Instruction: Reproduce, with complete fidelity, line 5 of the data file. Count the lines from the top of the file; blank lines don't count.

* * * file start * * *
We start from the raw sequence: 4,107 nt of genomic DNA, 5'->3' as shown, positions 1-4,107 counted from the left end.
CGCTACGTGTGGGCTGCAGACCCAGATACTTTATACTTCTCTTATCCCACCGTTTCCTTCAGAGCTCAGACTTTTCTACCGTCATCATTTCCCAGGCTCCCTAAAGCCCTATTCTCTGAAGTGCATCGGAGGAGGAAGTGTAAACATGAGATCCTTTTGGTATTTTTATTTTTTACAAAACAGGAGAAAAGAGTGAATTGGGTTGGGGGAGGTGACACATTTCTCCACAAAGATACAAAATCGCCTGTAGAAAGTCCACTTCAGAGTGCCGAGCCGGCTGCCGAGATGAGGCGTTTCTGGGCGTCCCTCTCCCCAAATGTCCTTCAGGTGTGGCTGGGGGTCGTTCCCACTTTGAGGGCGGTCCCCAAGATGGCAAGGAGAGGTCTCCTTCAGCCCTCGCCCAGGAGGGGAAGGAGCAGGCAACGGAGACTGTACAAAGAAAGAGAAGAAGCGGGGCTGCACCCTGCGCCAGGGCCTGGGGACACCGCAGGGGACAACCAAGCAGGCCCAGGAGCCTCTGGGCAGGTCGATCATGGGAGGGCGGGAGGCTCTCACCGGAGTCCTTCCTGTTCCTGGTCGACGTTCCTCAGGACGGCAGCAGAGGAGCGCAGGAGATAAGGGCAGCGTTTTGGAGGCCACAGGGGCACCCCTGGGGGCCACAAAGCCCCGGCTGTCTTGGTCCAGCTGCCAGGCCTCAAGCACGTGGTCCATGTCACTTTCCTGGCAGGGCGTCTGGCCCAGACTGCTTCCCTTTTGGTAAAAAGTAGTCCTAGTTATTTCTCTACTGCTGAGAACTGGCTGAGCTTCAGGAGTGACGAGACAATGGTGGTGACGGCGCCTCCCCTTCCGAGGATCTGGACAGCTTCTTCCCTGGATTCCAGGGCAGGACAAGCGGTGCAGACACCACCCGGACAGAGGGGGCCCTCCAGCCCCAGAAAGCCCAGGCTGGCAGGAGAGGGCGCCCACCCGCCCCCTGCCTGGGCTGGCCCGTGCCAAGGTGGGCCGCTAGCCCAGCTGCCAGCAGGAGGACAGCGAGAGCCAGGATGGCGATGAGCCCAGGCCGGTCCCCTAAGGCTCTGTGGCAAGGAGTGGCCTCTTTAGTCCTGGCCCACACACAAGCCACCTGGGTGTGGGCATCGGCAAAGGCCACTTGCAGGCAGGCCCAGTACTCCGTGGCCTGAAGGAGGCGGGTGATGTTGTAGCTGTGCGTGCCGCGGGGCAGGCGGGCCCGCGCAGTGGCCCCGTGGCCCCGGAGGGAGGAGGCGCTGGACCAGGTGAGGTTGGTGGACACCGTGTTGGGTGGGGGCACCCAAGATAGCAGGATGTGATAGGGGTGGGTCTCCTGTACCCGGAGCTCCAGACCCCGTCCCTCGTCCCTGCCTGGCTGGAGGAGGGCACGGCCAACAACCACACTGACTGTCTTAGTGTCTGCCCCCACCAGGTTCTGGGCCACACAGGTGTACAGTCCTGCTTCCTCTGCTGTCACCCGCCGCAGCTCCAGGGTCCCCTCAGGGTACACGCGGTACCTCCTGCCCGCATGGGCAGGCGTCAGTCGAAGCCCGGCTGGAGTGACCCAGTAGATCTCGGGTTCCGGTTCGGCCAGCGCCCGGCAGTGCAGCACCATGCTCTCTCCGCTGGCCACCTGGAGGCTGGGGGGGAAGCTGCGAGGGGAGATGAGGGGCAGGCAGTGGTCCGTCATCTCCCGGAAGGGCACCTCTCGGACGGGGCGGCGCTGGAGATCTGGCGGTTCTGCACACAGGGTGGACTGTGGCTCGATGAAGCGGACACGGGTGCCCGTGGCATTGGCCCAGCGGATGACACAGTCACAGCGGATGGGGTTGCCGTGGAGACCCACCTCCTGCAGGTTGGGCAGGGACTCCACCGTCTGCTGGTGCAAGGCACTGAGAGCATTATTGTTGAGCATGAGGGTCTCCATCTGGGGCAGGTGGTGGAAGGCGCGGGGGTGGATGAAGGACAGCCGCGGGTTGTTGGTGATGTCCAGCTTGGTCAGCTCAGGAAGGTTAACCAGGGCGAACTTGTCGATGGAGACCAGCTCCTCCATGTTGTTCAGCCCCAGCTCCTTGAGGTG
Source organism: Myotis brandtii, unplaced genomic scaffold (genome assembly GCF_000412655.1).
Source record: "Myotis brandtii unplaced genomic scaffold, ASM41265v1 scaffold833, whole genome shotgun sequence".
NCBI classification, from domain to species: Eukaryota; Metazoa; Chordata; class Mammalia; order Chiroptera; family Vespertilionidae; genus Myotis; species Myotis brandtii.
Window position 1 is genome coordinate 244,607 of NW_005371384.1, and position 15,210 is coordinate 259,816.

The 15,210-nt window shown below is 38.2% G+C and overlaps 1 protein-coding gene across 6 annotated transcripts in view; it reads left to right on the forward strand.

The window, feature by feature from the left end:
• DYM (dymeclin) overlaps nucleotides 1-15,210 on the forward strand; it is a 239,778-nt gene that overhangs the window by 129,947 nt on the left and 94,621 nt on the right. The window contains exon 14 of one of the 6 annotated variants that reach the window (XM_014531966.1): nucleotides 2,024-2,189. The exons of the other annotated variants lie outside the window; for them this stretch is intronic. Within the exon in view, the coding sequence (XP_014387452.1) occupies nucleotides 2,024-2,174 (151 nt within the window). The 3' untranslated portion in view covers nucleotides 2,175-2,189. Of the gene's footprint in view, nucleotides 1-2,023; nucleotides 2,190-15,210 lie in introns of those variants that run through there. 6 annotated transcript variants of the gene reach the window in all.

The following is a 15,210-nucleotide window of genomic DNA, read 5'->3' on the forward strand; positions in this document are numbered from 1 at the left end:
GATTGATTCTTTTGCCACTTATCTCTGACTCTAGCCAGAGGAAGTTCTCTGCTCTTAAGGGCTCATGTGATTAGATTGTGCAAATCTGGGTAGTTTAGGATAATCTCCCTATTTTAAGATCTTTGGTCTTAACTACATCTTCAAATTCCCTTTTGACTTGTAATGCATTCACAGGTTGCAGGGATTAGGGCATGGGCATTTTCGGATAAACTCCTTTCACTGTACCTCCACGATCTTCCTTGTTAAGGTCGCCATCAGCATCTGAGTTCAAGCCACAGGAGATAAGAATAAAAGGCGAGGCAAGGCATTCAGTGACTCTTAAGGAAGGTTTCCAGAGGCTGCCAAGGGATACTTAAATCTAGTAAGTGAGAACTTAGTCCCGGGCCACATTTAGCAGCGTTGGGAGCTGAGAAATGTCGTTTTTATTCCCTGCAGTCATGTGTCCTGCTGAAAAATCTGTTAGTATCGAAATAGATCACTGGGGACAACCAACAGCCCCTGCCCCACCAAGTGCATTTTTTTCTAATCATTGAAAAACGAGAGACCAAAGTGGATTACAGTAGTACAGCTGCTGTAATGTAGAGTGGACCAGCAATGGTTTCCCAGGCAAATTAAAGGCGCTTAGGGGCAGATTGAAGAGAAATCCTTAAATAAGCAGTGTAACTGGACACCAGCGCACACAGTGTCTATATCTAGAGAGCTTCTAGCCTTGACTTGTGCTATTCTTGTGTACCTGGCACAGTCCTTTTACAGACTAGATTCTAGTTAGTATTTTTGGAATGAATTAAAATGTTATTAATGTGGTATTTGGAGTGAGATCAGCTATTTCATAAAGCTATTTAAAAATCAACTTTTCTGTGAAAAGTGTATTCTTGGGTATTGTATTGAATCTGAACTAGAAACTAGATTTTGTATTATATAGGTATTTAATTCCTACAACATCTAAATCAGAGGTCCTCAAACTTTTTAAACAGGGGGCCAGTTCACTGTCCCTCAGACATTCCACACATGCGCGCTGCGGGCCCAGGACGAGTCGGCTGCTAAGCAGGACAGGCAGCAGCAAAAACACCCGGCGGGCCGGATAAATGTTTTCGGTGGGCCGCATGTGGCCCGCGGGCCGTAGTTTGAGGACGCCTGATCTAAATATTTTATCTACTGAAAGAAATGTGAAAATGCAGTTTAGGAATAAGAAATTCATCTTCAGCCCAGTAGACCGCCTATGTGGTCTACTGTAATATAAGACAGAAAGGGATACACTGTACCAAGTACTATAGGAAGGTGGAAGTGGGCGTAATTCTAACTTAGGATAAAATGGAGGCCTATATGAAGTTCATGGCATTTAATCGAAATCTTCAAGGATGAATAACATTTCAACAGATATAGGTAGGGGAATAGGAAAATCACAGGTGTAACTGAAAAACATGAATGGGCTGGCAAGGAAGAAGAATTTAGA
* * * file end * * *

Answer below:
NCBI classification, from domain to species: Eukaryota; Metazoa; Chordata; class Mammalia; order Chiroptera; family Vespertilionidae; genus Myotis; species Myotis brandtii.